While the Hippocratic oath is no longer required for doctors, we often hear the principle ascribed to this ancient Greek oath for healers, “do no harm first”. The translation is actually closer to “I will not harm or injustice you” but the feeling is clear. When trying to help someone, your first commitment is not to make things worse.
Today, I attended the third in a series of public forums held by the Child Support Policy Task Force, giving people the opportunity to comment on what was going on in the 2018 Child Support Policy in Massachusetts should change. What impressed me about the testimony is that very few people have commented on the guidelines themselves. Rather, they focused on the perceived impact of the guidelines and the courts on family conflicts. Almost everywhere, commentators suggested that changes were necessary because the court experience impoverished families, exacerbated conflict, and injured children.
Whether asking for a lower or higher formula for those who speak up about prejudice in the system or income inequalities, or even when they share the dangers of domestic and partner violence; Each commenter seemed to agree on one thing: the family court system should help more.
Granted, this is not a random selection of court customers. These are people who felt they were strong enough to spend their afternoon in a public hearing (this isn’t a comfortable or fun afternoon even online). There is a certain self-selection of people looking for changes in the system because the system failed them or someone they knew in some way. Even if I recognize this tendency in the selection process, I ask myself: are the court, the bar association and the task force doing enough to reduce conflict? Can the Child Support Guidelines achieve their goal without causing harm?
I am not sure of the answers to these questions, and much of what has been discussed in public today went well beyond the task force’s power to speak on changes to a formula or on adding definitions to judicial guidance. The task force is bound by legal and federal requirements, and the court is limited in its creativity for resolution by law, jurisdiction, and constitution. And the decision to change one thing in the formula inevitably increases the burden on one side. There will always be someone who is dissatisfied with the outcome.
Unless … we ask lawyers
Who are often the gatekeepers of the judicial process
to “firstly do no harm.”
The problem with the judicial system and the rules is not one or the other choice in setting the rules. The problem is, there is always a good and just exception to every rule. No matter how well the court makes the rules, no matter how well the task force drafts the guidelines, they will always be one size fits all solutions that are glued across an infinite variety in actual families. The playing field will always be a hammer no matter how many problems start as nails.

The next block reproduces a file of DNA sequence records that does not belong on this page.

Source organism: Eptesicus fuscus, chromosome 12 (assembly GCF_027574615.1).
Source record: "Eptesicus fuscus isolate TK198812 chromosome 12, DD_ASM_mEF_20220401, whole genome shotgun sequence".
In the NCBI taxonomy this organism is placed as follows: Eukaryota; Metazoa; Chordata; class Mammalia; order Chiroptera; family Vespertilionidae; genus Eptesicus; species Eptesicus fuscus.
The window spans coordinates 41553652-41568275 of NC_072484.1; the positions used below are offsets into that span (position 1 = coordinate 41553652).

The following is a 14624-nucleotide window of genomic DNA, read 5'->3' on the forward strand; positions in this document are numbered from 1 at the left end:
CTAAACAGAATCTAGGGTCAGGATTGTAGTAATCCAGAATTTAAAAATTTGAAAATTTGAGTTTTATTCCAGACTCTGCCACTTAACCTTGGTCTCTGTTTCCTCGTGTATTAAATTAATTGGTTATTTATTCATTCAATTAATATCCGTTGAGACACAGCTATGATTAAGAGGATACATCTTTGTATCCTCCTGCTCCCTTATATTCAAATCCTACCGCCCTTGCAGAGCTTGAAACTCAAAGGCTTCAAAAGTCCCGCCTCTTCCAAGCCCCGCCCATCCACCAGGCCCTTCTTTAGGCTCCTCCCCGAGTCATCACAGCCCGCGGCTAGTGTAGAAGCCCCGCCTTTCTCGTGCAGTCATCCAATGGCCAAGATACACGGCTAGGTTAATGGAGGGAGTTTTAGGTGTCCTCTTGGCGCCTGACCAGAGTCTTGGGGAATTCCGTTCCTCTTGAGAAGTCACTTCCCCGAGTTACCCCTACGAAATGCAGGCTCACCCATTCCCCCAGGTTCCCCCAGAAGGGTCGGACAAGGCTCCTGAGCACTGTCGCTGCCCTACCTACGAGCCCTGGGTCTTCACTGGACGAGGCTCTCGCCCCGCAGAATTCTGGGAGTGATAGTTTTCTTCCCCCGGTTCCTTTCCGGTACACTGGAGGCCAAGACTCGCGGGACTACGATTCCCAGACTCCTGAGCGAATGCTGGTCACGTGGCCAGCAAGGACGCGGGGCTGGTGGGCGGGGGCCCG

The 3 Fs are not your only option for resolving conflicts.
♬ Original sound – Justin Kelsey – Mediator ☮️
Realizing that solicitors have many other tools besides litigation as problem solvers is key to better problem solving, finding solutions that are unique and respectful for more families. Legal training should include interest-based negotiation training, mediation training and collaborative legal training. By the time law schools catch up, you (the reader) can support that need by reaching out and working with lawyers who have chosen to receive training in these additional disciplines to provide more tools who help their clients.
It’s time to expect more from lawyers than just “fight” on behalf of their clients. An assessment of a customer’s case should encompass the whole picture. Customers should be given an opportunity to understand that even if they win, litigation often increases the extent of their conflict. Even customers who have been abused or whose power has been removed deserve to be aware of all of the options and decisions on how to proceed. Educating them about problem solving is empowering. Being a champion to someone doesn’t teach them anything about how to defend themselves or stand up for themselves in the future.
If we are to participate in people’s most intimate family conflicts, we must use all the tools at our disposal to reduce conflict, especially before we take action that would exacerbate it. I wonder how many of the stories I’ve heard today would be different if that approach were taken first. Would they praise their attorneys or agents instead of complaining about them? That should at least be our future goal. Regardless of what changes the task force recommends, there will be opportunities for fighting in the future, and each one offers an opportunity to increase or decrease the conflict. What will you do?